like Virginia’s Northern Neck, where seemingly small systems lend themselves to a valuable, more consequential part of our nation’s history. Lisa Vaughan Jordan, PhD South Hill, Virginia American Sanctuary: Mutiny, Martyrdom, and National Identity in the Age of Revolution, by A. Roger Ekirch (Pantheon Books, New York, 2017, 320pp, illus, notes, index, isbn 978-0-30737-990-0; $30hc) American Sanctuary is a quirky and fascinating three-part history, set during the short time period between 1797 and 1800. The three nouns of the subtitle each headline roughly a third of the book. In 1797, Europe was at war and the United States was desperate to stay out of it, but variant antipathies to Britain and France were partially defining the two emerging American political factions. Mutiny: In February 1797 command of the 32-gun frigate HMS Hermione, stationed in the Caribbean, was transferred to Captain Hugh Pigot. The frigate had become notorious among Americans for interdicting shipping and impressing American seamen. Captain Pigot had an unsavory history of ordering more floggings than the infamous Bligh of the Bounty. Pigot and Hermione were loved by the Royal Navy brass, however, because they brought in prizes that could be sold to the emolument of admirals and officers. Captain Pigot would far overstep. On 20 September 1797, the Hermione was caught in a gale in the narrow confines of Mona Passage between Hispaniola and Puerto Rico. Pigot threatened to flog the slowest man furling sails, and so terrified the sailors that three topmen in succession leapt for the yard, missed, and tumbled fatally to the deck, after which Pigot unceremoniously heaved their corpses overboard. The following night his infuriated crew attacked and murdered him, then threw him overboard. They also slaughtered nine other officers during the assault. The sailors then sailed the ship south to Venezuela, where they surrendered the frigate to the Spanish, and dispersed. When the British got word of what had happened, they SEA HISTORY 172, AUTUMN 2020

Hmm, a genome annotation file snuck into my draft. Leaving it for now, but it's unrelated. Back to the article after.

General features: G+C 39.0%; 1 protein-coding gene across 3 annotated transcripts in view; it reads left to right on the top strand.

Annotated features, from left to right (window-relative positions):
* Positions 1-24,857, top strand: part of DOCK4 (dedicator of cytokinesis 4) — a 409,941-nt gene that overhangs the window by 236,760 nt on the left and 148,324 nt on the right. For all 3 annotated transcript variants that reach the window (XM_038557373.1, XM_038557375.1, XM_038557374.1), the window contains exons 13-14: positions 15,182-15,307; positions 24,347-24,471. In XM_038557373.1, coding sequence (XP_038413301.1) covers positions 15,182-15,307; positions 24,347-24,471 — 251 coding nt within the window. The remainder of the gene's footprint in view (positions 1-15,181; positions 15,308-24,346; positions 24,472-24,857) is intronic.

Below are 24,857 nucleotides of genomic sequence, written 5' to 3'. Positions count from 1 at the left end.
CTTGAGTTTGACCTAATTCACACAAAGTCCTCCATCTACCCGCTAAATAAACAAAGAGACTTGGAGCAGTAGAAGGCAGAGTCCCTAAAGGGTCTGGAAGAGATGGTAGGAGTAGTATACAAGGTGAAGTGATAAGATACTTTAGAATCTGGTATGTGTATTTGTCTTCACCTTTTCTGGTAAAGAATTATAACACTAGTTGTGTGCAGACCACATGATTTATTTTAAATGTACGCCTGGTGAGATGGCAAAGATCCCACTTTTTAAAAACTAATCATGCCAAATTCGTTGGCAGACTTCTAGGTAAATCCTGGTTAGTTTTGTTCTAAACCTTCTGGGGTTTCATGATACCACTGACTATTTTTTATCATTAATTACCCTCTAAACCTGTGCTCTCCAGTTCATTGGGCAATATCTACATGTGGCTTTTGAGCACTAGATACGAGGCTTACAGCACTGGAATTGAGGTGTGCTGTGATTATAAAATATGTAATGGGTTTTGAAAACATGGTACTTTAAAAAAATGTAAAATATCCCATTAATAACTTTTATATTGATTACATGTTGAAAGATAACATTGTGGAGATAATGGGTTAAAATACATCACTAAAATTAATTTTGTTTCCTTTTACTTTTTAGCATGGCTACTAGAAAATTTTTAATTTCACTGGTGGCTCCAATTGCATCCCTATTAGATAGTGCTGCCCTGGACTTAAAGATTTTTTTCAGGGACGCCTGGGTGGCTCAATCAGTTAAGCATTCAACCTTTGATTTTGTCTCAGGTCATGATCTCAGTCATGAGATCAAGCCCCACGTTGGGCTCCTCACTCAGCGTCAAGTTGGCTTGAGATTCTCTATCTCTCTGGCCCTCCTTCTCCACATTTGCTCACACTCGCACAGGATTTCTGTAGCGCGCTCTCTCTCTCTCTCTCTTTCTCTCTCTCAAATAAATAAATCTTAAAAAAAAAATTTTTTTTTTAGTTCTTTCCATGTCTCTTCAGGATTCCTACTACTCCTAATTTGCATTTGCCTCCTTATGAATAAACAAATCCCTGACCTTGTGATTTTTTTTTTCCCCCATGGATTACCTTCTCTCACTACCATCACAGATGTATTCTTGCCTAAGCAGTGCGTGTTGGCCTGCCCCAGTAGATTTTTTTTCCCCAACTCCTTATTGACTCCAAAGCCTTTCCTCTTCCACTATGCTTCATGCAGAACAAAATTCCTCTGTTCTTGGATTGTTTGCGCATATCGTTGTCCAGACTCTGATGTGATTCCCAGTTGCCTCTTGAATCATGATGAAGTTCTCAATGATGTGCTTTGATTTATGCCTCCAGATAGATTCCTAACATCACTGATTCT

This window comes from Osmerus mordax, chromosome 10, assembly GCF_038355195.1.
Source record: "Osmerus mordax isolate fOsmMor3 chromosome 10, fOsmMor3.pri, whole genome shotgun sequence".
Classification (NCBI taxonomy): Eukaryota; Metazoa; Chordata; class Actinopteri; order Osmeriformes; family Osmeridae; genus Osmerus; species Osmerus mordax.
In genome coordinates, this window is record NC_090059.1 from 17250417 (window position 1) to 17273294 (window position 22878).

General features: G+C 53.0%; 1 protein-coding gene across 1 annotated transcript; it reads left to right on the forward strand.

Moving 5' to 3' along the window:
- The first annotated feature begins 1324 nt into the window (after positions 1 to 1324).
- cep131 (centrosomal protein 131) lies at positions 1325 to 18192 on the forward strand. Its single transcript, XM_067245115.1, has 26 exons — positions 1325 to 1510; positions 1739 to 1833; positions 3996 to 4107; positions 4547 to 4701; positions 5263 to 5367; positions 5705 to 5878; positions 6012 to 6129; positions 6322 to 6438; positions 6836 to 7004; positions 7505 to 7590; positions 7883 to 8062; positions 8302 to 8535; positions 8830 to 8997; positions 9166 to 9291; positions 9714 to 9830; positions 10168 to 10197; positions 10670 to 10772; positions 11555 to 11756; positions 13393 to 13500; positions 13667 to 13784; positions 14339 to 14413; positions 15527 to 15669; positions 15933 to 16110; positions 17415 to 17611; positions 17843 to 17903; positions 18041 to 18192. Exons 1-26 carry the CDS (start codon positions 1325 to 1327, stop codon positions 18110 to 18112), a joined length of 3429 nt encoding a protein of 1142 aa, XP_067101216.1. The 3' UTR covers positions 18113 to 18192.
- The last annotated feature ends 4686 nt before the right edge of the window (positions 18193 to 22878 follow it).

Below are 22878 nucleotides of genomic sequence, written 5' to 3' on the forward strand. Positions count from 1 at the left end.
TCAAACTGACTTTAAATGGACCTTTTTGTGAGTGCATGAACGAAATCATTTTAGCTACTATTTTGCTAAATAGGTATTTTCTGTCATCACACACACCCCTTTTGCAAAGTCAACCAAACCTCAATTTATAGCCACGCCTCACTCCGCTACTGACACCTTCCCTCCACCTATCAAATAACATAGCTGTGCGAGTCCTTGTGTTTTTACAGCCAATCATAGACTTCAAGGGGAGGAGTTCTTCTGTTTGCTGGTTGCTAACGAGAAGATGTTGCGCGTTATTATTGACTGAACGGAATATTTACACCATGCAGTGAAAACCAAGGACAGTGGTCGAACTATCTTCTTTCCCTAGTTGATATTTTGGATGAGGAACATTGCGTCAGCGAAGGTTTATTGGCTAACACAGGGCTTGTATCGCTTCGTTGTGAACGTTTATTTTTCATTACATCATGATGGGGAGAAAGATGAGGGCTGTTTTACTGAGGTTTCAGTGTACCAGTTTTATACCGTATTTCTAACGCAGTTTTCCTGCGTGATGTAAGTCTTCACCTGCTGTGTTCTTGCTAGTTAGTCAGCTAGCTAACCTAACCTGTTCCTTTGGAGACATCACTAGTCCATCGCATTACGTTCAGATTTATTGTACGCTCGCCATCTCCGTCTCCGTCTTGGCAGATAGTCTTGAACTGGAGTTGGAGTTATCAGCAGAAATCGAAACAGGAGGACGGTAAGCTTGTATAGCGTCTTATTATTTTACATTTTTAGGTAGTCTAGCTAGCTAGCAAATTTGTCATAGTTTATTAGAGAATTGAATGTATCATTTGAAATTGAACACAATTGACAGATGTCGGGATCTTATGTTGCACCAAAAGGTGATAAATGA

Sea History 172 - Autumn 2020  

Pg. 10 NMHS Annual Awards Dinner—A Virtual Celebration! • Pg. 16 Freedom and Whaling on Nantucket, by Skip Finley • Pg. 22 Discovering Sea H...

Sea History 172 - Autumn 2020  

Pg. 10 NMHS Annual Awards Dinner—A Virtual Celebration! • Pg. 16 Freedom and Whaling on Nantucket, by Skip Finley • Pg. 22 Discovering Sea H...